While those posts set up, the focus is directed to the other posts that need to be secured on the concrete patio. One way to handle this is to remove the concrete patio entirely; another way to handle it to remove the concrete slab and re-lay it.
Now, it's important to place these post anchors at least 2" away from the edge of the concrete slab. This will allow for the maximum load on the concrete without causing the slab to crack.
After measuring from one of the posts in the ground and marking the location, use a hammer drill and drill a hole into the center of the marked location on the concrete slab.
Apply a masonry expoxy to a masonry screw, then place the screw in the drilled hole (Image 1). Next, post anchors attach to the masonry screw with the washer that came with it. Simply place the anchor over the screw then using the washer and tighten until the anchor is secured.
Now, set the post onto the anchor (Image 2). Check for a plumb position using a level; if the post isn't plumb, place some wooden shims under the low end of the post until the level shows the post is exactly plumb.
The initial step is to take two measurements for the posts: the first is for the 96" ceiling height (Image 1). This is the place where the tie-beam will rest, so we want to put in the temporary space block here. There's no need to drive the nails in all the way, because once our beam is secured into place, we'll remove this block.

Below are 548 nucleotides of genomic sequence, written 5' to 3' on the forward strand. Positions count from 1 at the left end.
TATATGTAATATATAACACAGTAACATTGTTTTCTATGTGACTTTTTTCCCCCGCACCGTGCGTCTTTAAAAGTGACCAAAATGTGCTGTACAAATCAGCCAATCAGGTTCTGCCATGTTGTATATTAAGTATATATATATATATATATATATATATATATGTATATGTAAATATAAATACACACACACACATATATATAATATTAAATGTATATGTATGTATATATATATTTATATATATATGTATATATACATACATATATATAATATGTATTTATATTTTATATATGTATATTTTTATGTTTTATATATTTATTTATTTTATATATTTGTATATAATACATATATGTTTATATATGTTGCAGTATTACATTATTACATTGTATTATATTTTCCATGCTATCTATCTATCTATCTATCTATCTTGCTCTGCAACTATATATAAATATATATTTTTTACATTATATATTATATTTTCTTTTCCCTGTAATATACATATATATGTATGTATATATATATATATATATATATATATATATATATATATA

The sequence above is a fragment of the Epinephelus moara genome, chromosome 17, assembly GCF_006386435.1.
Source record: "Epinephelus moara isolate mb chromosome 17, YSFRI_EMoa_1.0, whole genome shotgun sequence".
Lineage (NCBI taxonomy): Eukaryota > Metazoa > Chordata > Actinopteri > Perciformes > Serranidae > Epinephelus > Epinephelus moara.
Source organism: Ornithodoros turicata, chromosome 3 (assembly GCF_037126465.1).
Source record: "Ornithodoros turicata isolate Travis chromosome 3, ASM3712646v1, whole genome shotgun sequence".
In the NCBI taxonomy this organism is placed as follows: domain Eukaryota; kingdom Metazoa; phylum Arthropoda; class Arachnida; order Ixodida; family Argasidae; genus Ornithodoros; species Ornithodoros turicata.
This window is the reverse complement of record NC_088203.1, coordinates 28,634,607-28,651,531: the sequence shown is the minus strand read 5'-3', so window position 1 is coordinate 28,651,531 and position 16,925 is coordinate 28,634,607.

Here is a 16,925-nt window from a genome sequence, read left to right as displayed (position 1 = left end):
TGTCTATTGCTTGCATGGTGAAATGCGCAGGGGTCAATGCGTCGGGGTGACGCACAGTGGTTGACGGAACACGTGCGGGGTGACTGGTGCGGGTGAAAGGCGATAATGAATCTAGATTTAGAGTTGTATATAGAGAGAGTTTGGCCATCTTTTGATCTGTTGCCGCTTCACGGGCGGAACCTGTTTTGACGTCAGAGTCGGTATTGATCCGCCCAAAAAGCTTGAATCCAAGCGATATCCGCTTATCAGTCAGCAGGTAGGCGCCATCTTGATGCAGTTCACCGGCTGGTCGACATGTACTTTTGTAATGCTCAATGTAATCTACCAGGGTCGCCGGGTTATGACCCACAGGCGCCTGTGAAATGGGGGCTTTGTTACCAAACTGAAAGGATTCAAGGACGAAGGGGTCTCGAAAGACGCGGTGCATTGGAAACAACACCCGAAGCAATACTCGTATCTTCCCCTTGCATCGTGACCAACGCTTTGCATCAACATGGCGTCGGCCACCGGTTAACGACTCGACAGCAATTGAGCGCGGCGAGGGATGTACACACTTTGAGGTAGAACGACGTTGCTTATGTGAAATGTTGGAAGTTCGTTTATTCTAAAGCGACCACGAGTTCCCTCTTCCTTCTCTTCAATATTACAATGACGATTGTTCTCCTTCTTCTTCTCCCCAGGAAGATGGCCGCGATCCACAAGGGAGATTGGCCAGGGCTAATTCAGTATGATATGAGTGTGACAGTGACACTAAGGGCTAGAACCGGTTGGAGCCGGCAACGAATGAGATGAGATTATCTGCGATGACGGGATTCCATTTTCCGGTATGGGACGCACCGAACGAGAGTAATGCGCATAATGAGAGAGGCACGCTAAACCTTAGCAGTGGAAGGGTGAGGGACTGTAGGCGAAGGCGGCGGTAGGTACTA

The second measurement is for the height the post will rise above the beam. Once this measurement is marked, use a reciprocating saw to make a straight cut across the top of the post (Image 2). (If a different look is desired, the top can be cut and marked accordingly.)
Now we continue around to each post, marking and blocking the ceiling height and marking and cutting the excess post off the top.
With the posts cut to height, it's time to install the tie-beams. We begin by measuring the distance between the first two posts (Image 1), keeping in mind that we'll want to have some overhang from the posts; another option would be to notch out the ends that hang off the tie beam for a more decorative look.
Begin by setting the back end in place in its slot (Image 2); then lift the front of the beam into its slot. Measure to make sure you have the desired amount of overhang from the posts, then remove the temporary support blocks. The result is a design that's airy and open, with sturdy, stable posts.
To attach the rafters to the tie-beams, measure the length that you'll need for the rafters. Remember you'll want to have some overhang and cut your rafters. Continue by setting the remaining rafters. The space between each one should be about 2'.
Cross beams are the final addition to the arbor; they'll provide more shade and extra support for any climbing plants.
Position a 2"x2" cross strip about 6" from the ends of the rafters. Center the strip so it extends past the outside rafters by about 6".
Drill pilot holes through the cross strip and into the rafters, then attach the cross strip with galvanized screws.
Finally, add the remaining cross strips, spacing them about 16" apart.